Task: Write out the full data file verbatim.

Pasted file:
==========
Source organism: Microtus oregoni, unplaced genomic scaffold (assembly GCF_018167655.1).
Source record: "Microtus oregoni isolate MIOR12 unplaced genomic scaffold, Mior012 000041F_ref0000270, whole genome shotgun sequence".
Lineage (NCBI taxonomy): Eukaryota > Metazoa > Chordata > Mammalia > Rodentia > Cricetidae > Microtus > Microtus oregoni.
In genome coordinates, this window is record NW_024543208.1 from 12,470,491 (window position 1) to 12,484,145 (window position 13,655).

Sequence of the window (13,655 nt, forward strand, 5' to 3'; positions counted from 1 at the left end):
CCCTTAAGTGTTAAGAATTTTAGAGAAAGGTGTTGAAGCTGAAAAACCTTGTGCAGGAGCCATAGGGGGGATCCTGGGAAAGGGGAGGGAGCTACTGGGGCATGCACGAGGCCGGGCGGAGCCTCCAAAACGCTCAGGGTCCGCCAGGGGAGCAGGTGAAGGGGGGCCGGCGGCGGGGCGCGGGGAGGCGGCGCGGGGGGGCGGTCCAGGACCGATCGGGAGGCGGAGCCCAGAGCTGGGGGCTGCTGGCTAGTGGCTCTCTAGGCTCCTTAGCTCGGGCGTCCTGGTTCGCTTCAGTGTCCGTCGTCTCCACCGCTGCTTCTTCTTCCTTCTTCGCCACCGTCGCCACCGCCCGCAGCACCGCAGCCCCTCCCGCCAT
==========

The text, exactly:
Source organism: Microtus oregoni, unplaced genomic scaffold (assembly GCF_018167655.1).
Source record: "Microtus oregoni isolate MIOR12 unplaced genomic scaffold, Mior012 000041F_ref0000270, whole genome shotgun sequence".
Lineage (NCBI taxonomy): Eukaryota > Metazoa > Chordata > Mammalia > Rodentia > Cricetidae > Microtus > Microtus oregoni.
In genome coordinates, this window is record NW_024543208.1 from 12,470,491 (window position 1) to 12,484,145 (window position 13,655).

Sequence of the window (13,655 nt, forward strand, 5' to 3'; positions counted from 1 at the left end):
CCCTTAAGTGTTAAGAATTTTAGAGAAAGGTGTTGAAGCTGAAAAACCTTGTGCAGGAGCCATAGGGGGGATCCTGGGAAAGGGGAGGGAGCTACTGGGGCATGCACGAGGCCGGGCGGAGCCTCCAAAACGCTCAGGGTCCGCCAGGGGAGCAGGTGAAGGGGGGCCGGCGGCGGGGCGCGGGGAGGCGGCGCGGGGGGGCGGTCCAGGACCGATCGGGAGGCGGAGCCCAGAGCTGGGGGCTGCTGGCTAGTGGCTCTCTAGGCTCCTTAGCTCGGGCGTCCTGGTTCGCTTCAGTGTCCGTCGTCTCCACCGCTGCTTCTTCTTCCTTCTTCGCCACCGTCGCCACCGCCCGCAGCACCGCAGCCCCTCCCGCCAT